The disability insurance industry in America is at a crossroads. One road leads to oblivion because many insurers have chosen to exit this business. The other road leads to monopoly because only a few life insurers have chosen to remain in the business. Tragedy for consumers and financial services professionals is the terminus of either road. Loss of this crucial subsidiary of the life insurance business may occur unless a substantial cooperative effort is made to salvage it.
In 1990, 350 of the 1,100 chartered life insurance companies in the U.S. underwrote disability insurance. This number has precipitously dropped to fewer than 40 according to industry statistics. These few companies do not have the combined financial strength to take up all the potential disability insurance needs of the American people.
This tenuous condition is due to a variety of factors. One of the factors is that there are apparently only several remaining reinsurers of individual disability insurance. This results in the policies of the few active disability insurers being very similar in plan design and price, and all have similar modest and often inadequate amounts of benefits to offer due to the monopolistic position of the reinsurers.
Another factor that affects disability insurance is the mindset of the insurance companies’ management. Chief executive officers are frequently selected from other industries such as banking, accounting and finance, and it is natural for them to view the companies they manage as financial institutions. Without insurance experience, they have little understanding for consumers’ needs. They believe disability insurance is a disintermediation factor that works against their attempts to accumulate premiums for investment purposes. Disability insurance entails a claims obligation that sends money back to policyholders during periods of disability and, in addition to the actual claims costs, enormous claims reserves must be quickly built. Annuities and life insurance do not present such volatility and are considered safer risks.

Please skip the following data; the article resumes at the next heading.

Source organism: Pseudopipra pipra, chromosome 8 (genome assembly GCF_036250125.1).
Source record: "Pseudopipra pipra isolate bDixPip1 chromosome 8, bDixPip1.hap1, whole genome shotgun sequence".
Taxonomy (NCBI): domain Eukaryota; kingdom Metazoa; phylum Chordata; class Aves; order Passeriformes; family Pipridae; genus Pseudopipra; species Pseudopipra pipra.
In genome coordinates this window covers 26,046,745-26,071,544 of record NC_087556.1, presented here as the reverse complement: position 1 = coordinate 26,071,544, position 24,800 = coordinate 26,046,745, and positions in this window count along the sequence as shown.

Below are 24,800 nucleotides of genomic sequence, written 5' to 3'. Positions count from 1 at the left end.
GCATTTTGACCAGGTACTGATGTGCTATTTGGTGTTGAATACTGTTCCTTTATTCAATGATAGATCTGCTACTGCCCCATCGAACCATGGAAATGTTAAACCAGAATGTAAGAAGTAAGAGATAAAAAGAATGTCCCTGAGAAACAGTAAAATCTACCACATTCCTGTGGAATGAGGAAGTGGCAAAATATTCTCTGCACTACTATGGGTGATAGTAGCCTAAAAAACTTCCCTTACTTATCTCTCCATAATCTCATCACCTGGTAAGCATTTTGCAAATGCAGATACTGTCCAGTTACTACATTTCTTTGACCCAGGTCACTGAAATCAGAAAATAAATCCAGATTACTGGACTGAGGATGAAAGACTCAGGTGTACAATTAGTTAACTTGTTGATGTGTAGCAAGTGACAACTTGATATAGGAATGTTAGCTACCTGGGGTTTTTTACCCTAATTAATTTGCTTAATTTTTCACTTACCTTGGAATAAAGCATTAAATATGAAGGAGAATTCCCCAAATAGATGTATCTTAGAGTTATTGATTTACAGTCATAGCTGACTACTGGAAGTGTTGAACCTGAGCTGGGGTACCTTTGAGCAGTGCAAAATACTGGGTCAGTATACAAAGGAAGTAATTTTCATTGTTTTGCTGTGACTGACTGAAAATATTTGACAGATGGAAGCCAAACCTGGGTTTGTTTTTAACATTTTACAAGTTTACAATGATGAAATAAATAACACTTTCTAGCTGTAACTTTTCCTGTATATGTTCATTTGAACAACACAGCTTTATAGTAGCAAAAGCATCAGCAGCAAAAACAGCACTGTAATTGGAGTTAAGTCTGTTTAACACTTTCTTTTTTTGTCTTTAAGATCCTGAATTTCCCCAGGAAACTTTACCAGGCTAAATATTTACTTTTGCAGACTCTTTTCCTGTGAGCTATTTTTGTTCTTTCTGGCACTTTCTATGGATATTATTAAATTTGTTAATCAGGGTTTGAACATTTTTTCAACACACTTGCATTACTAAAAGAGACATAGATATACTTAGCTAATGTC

Current State of the Disability Industry
Eight companies account for 73 percent of the non-cancellable disability premium in force according to studies made by Milliman, and 16 companies account for 94 percent of such premium in force. This is nearing monopoly and this trend continues unabated. Free-market disability income insurance could disappear. Government programs, utilizing the disability income insurance machinery it already has in place, could provide the system for a nationalized plan.
Although health care reform over the last several years has forced most Americans to have some form of medical insurance, according to the U.S. Department of Labor, only 27 percent of income earners in this country have disability insurance—which means 73 percent are without invaluable protection. This lack of disability insurance is arguably a greater public need than the need for medical insurance. This indefensible position of the life insurance industry is an invitation for government expansion into this arena as we have previously seen with healthcare.
The disability income insurance industry is in need of support. It is important to consumers and producers that the disability insurance business be saved and strengthened. America and Americans will be best served by a strong, innovative and competitive disability insurance industry.
Insurance agents, brokers and financial planners are important advisors to American consumers because, for many consumers, they are their only financial educators. Disability income insurance commissions are important to producers because they offset the continuing deterioration in commissions earned from some of the other insurance and financial products they sell.
Agents, brokers, advisors, planners and producers dedicate considerable time and effort, and invest direct hard-dollar expense, to pursue the quest of planning for the financial security of their clients. Fundamental to financial well-being of clients is the creation of an income cash flow, under any contingency, adequate to match the outgo (expense) cash flow.